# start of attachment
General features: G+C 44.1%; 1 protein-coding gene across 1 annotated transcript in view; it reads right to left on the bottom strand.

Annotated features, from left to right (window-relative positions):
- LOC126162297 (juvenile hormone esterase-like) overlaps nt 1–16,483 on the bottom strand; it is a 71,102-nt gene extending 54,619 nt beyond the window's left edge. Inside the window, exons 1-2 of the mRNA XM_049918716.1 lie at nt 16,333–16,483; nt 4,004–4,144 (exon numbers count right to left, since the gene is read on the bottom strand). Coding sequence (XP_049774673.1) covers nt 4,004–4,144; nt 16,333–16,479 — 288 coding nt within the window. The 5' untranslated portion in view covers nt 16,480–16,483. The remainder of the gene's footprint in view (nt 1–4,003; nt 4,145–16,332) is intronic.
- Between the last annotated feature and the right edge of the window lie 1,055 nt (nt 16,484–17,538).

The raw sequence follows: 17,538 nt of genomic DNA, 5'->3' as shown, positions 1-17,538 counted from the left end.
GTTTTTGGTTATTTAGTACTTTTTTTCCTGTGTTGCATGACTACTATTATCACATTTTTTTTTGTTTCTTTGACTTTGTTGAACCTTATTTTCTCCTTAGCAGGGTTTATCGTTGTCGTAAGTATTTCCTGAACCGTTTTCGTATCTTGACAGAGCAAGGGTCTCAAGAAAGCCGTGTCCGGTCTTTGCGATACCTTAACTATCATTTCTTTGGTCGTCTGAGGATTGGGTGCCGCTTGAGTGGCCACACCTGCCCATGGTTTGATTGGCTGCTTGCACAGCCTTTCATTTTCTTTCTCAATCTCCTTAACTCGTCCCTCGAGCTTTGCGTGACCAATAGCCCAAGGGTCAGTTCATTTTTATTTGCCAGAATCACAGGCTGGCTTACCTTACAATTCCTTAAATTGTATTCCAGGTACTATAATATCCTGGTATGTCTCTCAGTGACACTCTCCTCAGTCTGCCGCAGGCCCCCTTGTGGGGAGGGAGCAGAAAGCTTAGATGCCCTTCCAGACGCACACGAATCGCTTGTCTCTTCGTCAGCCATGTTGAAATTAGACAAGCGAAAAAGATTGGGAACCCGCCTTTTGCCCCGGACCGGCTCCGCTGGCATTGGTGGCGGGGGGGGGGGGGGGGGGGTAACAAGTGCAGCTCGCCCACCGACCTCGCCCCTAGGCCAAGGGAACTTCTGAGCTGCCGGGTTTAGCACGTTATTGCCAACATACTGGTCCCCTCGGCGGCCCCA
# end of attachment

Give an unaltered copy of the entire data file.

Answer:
General features: G+C 44.1%; 1 protein-coding gene across 1 annotated transcript in view; it reads right to left on the bottom strand.

Annotated features, from left to right (window-relative positions):
- LOC126162297 (juvenile hormone esterase-like) overlaps nt 1–16,483 on the bottom strand; it is a 71,102-nt gene extending 54,619 nt beyond the window's left edge. Inside the window, exons 1-2 of the mRNA XM_049918716.1 lie at nt 16,333–16,483; nt 4,004–4,144 (exon numbers count right to left, since the gene is read on the bottom strand). Coding sequence (XP_049774673.1) covers nt 4,004–4,144; nt 16,333–16,479 — 288 coding nt within the window. The 5' untranslated portion in view covers nt 16,480–16,483. The remainder of the gene's footprint in view (nt 1–4,003; nt 4,145–16,332) is intronic.
- Between the last annotated feature and the right edge of the window lie 1,055 nt (nt 16,484–17,538).

The raw sequence follows: 17,538 nt of genomic DNA, 5'->3' as shown, positions 1-17,538 counted from the left end.
GTTTTTGGTTATTTAGTACTTTTTTTCCTGTGTTGCATGACTACTATTATCACATTTTTTTTTGTTTCTTTGACTTTGTTGAACCTTATTTTCTCCTTAGCAGGGTTTATCGTTGTCGTAAGTATTTCCTGAACCGTTTTCGTATCTTGACAGAGCAAGGGTCTCAAGAAAGCCGTGTCCGGTCTTTGCGATACCTTAACTATCATTTCTTTGGTCGTCTGAGGATTGGGTGCCGCTTGAGTGGCCACACCTGCCCATGGTTTGATTGGCTGCTTGCACAGCCTTTCATTTTCTTTCTCAATCTCCTTAACTCGTCCCTCGAGCTTTGCGTGACCAATAGCCCAAGGGTCAGTTCATTTTTATTTGCCAGAATCACAGGCTGGCTTACCTTACAATTCCTTAAATTGTATTCCAGGTACTATAATATCCTGGTATGTCTCTCAGTGACACTCTCCTCAGTCTGCCGCAGGCCCCCTTGTGGGGAGGGAGCAGAAAGCTTAGATGCCCTTCCAGACGCACACGAATCGCTTGTCTCTTCGTCAGCCATGTTGAAATTAGACAAGCGAAAAAGATTGGGAACCCGCCTTTTGCCCCGGACCGGCTCCGCTGGCATTGGTGGCGGGGGGGGGGGGGGGGGGGTAACAAGTGCAGCTCGCCCACCGACCTCGCCCCTAGGCCAAGGGAACTTCTGAGCTGCCGGGTTTAGCACGTTATTGCCAACATACTGGTCCCCTCGGCGGCCCCA